Story by Catharine Lo
Photo by Matt Mallams
Rainbow stripes and leopard print. Lacy skirts and fishnet tights. Hot pants on hellions. Roller derby girls—like their uniforms and their names (like Miso Rowdy and Slam Musubi)—are at once sweet and extra spicy. Collideascope, captain of the Voluptuous Villains, compares the sport to slam dancing. “It’s kind of like that,” she says of its no-harm-intended, full-contact nature, “but on roller skates.”
The Villains, along with the Mischievals and Maui’s Crazy808s, are the three teams that comprise Pacific Roller Derby. Unlike the staged bouts that once took place at Honolulu Civic Auditorium in the ’70s, PRD action—every skid, crash and tumble—is real and unscripted. Now in its third season, PRD is sanctioned by the Women’s Flat Track Derby Association, which includes 400 teams nationally. The season runs through mid-July, pitting PRD teams against newly formed leagues on Kaua‘i and Hawai‘i Island. For bout and scrimmage locations, check www.pacificrollerderby.com.
For those who don’t know the rules (and haven’t seen Drew Barrymore’s directorial debut, Whip It), each team’s designated “jammer” tries to score points by passing members of the opposing team on a narrow concrete track. The other skaters, of course, use their bodies to block the jammers, causing the inevitable wipeouts and pile-ups. (Elbowing is illegal, but as the announcers put it, “What the referees don’t see won’t hurt them.”)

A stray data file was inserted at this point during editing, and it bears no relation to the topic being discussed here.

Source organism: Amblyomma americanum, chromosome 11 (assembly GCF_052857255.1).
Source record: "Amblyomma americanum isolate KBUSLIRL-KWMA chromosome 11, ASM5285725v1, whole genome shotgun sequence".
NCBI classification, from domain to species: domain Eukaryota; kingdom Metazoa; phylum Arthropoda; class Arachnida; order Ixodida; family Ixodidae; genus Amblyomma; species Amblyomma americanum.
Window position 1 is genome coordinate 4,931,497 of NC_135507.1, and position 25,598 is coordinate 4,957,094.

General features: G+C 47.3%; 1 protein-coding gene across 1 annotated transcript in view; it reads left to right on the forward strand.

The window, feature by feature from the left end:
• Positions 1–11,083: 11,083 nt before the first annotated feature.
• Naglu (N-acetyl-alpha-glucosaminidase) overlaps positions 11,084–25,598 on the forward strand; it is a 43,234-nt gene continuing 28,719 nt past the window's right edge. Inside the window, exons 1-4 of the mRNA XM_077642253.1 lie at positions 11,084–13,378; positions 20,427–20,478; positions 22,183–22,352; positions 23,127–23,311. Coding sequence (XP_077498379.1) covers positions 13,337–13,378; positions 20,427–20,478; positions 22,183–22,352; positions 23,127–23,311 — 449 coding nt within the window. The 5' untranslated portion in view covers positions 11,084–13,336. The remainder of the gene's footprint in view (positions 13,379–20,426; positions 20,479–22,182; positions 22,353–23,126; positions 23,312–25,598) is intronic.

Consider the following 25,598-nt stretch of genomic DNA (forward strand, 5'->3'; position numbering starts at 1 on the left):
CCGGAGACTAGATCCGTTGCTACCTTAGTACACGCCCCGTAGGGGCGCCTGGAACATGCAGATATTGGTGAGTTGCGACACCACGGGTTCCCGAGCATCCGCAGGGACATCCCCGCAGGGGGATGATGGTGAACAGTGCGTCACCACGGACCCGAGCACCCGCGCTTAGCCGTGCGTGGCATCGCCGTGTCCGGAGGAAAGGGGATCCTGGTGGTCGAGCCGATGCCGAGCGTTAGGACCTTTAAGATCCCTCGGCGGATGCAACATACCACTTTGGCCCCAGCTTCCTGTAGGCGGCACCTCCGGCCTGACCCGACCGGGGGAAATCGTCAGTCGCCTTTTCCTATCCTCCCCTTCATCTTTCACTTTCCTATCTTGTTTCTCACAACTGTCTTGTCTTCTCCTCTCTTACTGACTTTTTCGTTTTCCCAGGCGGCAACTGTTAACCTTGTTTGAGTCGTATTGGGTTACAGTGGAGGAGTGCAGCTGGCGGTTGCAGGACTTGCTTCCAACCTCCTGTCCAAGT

“There’s lots of big girls who can put a world of hurt on you,” says newcomer Five Feet of Fury, lifting her broken arm as evidence. “Even though we hit hard, we’re still friends off the track.”
“All our girls have all their teeth,” jokes Mercy, captain of the PRD All-Star team, which travels to compete in Mainland bouts. The tall, proficient skater was a crowd-pleaser on opening day, blazing through the pack throwing two-handed kisses and cross-stepping around the tight corners. The key, she says, is putting aside the fear of falling. Protective armor—elbow pads, kneepads, mouth guards and helmets—makes that easier.
Is her moniker meant to be ironic? “Actually,” the merciless skater chuckles, “Mercy is my real name.”